“Where is the evidence that there is a need for careful sub-grouping within “CFS”?
There is now an unmistakable recognition that sound research has strengthened the need
A recent Editorial in the Journal of Chronic Fatigue Syndrome  makes the point that “the sorting of patients into subpopulations….is helping in the design and interpretation of clinical trials for therapeutic interventions aimed at particular disease manifestations”.
The 1994 CDC criteria for CFS (whilst referring only to CFS) themselves recommend that researchers use stratification techniques to identify subgroups of patients. 
One clear message which emerged from the National Institutes of Health (NIH) State of the Science Conference on CFS held on 23-24 October 2000 in Arlington, Virginia was that CFS is heterogeneous and researchers must subgroup patients by features including chronicity, immunology and neuroendocrinology.  Conference participants included Dr David Bell, Professor Dedra Buchwald and Professor Nancy Klimas, all world-renowned experts on CFS.
Roberto Patarca-Montero, Assistant Professor of Medicine and Director of the Laboratory of Clinical Immunology, University of Miami School of Medicine (as well as Editor of The Journal of Chronic Fatigue Syndrome) emphasises the importance of subsets of patients in his paper “Directions in Immunotherapy”. 
Experienced researchers and clinicians presented evidence at the Fifth International AACFS Conference held in Seattle, 27-29 January 2001 about the need for subgrouping. Some examples include the following:
--- Professor Leonard Jason from De Paul University, Chicago, concluded that “Subtype differences detected may account for some of the inconsistencies in findings across prior studies that have grouped CFS patients into one category. Subtyping patients according to more homogeneous groups may result in more consistent findings which can then be used to more appropriately and sensitively treat the wide range of illness experience reported by different types of individuals with CFS”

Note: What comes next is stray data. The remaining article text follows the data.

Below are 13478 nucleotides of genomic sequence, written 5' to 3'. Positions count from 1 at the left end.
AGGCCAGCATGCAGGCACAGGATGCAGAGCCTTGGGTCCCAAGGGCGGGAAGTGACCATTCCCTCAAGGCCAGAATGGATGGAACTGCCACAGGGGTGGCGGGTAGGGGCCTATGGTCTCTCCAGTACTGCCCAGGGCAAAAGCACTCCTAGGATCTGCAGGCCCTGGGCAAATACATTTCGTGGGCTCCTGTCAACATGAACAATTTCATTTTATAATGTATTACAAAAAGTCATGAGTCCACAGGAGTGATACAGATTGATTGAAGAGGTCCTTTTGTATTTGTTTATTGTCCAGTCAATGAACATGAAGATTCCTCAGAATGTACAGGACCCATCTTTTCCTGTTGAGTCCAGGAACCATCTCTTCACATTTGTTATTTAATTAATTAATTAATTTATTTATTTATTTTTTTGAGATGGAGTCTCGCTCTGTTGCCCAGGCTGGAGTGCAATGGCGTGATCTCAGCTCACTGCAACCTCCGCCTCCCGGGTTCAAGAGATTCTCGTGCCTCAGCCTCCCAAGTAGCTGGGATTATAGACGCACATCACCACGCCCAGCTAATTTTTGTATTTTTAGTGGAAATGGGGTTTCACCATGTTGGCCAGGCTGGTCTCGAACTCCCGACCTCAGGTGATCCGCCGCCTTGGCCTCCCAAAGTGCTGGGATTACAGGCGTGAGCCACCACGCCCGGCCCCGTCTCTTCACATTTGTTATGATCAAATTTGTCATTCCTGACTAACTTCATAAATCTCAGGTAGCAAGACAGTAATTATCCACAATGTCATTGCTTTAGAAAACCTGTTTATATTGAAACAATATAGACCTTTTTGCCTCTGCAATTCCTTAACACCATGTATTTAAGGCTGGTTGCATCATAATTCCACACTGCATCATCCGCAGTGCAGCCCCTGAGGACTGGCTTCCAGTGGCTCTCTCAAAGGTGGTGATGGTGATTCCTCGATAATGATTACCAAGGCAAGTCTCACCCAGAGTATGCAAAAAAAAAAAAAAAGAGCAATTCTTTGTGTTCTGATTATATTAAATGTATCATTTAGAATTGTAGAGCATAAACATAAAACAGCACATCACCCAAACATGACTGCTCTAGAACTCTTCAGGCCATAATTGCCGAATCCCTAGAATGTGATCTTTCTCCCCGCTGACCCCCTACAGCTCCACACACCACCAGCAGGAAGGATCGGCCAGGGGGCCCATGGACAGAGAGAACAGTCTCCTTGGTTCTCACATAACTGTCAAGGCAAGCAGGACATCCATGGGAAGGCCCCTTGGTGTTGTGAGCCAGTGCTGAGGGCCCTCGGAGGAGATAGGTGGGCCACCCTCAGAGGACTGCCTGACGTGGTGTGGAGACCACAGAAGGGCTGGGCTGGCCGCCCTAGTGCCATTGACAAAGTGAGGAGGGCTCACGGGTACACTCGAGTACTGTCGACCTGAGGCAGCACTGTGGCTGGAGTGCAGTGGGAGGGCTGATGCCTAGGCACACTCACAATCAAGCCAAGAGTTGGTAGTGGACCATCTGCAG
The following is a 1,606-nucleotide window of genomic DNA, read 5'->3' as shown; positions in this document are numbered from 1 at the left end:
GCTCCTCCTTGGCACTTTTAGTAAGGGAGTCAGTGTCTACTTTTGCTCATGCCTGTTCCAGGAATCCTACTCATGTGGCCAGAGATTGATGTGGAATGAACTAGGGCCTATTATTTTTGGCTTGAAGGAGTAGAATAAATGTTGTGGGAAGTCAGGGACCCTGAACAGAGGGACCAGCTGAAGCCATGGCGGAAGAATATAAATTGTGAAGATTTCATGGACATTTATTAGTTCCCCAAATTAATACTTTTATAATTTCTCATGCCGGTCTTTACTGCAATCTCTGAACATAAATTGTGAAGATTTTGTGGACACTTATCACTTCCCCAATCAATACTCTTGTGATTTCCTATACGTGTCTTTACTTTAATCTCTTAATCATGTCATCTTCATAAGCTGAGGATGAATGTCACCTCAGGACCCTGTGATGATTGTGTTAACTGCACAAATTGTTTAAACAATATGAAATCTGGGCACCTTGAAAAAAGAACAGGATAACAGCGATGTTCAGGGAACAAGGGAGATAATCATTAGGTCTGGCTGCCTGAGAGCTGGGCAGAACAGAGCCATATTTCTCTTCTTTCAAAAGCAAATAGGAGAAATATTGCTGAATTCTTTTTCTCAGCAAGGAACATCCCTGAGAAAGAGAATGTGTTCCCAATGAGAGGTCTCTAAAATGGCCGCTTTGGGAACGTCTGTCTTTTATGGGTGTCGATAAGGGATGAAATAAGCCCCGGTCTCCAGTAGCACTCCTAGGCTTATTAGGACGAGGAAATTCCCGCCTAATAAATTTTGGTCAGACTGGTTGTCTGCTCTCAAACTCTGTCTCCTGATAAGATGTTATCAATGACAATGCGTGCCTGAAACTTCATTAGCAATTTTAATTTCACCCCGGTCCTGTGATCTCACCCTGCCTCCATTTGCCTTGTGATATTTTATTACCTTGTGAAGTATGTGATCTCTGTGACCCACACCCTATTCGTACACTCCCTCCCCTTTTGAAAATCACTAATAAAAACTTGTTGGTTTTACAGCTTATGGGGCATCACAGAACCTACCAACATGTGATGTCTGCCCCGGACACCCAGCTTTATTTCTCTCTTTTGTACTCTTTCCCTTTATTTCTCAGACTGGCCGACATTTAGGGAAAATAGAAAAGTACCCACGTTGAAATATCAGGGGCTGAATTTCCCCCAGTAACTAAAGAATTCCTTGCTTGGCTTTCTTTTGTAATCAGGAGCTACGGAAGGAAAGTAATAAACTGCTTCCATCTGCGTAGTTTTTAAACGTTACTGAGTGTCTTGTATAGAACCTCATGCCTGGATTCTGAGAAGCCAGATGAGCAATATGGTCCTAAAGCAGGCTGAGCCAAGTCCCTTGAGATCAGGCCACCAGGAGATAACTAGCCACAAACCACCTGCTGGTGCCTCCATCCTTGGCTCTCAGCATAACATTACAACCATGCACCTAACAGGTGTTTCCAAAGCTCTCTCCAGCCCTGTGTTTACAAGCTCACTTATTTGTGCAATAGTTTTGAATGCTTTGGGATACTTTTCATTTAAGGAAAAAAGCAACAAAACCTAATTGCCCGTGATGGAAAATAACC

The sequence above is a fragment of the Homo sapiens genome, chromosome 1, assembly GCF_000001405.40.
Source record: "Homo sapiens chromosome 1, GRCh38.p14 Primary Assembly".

--- Professor Kenny de Meirleir from Brussels compared immunological profiles in three different subgroups of CFS patients; he found significant differences between the groups. 
--- Dr Pascale de Becker from Brussels presented evidence that there is a need to assess the homogeneity of a large CFS population in order to establish those symptoms which can improve differentiation of CFS patients. 
--- Dr Paul Levine from Washington demonstrated that factor analysis is an important tool for separating subgroups of CFS; he showed that it should be utilised in future attempts to develop case definitions for CFS to identify discrete patient groups, which may have different pathogeneses and responses to treatment. 
--- Dr Katherine Rowe from Australia presented evidence showing that at least three distinct subgroups can be identified within the CFS syndrome. 
--- A large international multicentre study of autoimmunity was presented by E.Tan (with, amongst others, participants from The Scripps Research Institute, La Jolla, California; the University of Washington; Harvard Medical School, Boston; State University of New York and George Washington University,Washington DC.Of interest is that another participant was Simon Wessely from Kings College, London). This large study reflected the heterogeneity from one CFS centre to another; it emphasised the importance of subcategorising CFS studies. 
In the light of current awareness of the overriding need for consideration of subgroups within CFS (including that which has emerged from Seattle), there is concern that if some of the content of chapter 3 of the present draft is incorporated into the final version, then the UK CMO’s Report may be immediately dismissed and be held in derision by well-informed clinicians and patients alike.
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